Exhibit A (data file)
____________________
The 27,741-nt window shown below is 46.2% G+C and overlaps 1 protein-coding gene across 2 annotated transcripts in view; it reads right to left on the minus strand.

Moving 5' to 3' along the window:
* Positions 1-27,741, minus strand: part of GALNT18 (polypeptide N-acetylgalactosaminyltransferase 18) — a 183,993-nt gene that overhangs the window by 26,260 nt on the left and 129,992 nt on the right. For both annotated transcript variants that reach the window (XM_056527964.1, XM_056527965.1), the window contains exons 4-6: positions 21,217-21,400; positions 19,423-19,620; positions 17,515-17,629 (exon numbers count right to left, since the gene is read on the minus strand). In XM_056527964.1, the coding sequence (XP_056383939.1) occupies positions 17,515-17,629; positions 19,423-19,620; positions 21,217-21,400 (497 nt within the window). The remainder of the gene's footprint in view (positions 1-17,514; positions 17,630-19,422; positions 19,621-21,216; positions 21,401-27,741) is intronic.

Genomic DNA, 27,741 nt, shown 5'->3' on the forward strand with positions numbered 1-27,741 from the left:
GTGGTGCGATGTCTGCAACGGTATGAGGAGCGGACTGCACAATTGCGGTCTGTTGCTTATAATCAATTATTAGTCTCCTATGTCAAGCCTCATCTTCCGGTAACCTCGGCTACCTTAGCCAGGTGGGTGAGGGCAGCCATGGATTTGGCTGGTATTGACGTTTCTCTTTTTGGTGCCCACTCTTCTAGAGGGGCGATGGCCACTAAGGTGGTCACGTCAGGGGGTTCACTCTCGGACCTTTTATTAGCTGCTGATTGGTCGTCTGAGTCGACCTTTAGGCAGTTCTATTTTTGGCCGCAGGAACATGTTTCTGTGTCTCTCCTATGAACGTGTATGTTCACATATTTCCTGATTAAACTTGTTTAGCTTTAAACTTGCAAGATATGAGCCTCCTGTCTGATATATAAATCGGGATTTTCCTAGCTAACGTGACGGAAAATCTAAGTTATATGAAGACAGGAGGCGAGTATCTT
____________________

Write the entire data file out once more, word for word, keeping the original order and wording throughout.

The 27,741-nt window shown below is 46.2% G+C and overlaps 1 protein-coding gene across 2 annotated transcripts in view; it reads right to left on the minus strand.

Moving 5' to 3' along the window:
* Positions 1-27,741, minus strand: part of GALNT18 (polypeptide N-acetylgalactosaminyltransferase 18) — a 183,993-nt gene that overhangs the window by 26,260 nt on the left and 129,992 nt on the right. For both annotated transcript variants that reach the window (XM_056527964.1, XM_056527965.1), the window contains exons 4-6: positions 21,217-21,400; positions 19,423-19,620; positions 17,515-17,629 (exon numbers count right to left, since the gene is read on the minus strand). In XM_056527964.1, the coding sequence (XP_056383939.1) occupies positions 17,515-17,629; positions 19,423-19,620; positions 21,217-21,400 (497 nt within the window). The remainder of the gene's footprint in view (positions 1-17,514; positions 17,630-19,422; positions 19,621-21,216; positions 21,401-27,741) is intronic.

Genomic DNA, 27,741 nt, shown 5'->3' on the forward strand with positions numbered 1-27,741 from the left:
GTGGTGCGATGTCTGCAACGGTATGAGGAGCGGACTGCACAATTGCGGTCTGTTGCTTATAATCAATTATTAGTCTCCTATGTCAAGCCTCATCTTCCGGTAACCTCGGCTACCTTAGCCAGGTGGGTGAGGGCAGCCATGGATTTGGCTGGTATTGACGTTTCTCTTTTTGGTGCCCACTCTTCTAGAGGGGCGATGGCCACTAAGGTGGTCACGTCAGGGGGTTCACTCTCGGACCTTTTATTAGCTGCTGATTGGTCGTCTGAGTCGACCTTTAGGCAGTTCTATTTTTGGCCGCAGGAACATGTTTCTGTGTCTCTCCTATGAACGTGTATGTTCACATATTTCCTGATTAAACTTGTTTAGCTTTAAACTTGCAAGATATGAGCCTCCTGTCTGATATATAAATCGGGATTTTCCTAGCTAACGTGACGGAAAATCTAAGTTATATGAAGACAGGAGGCGAGTATCTT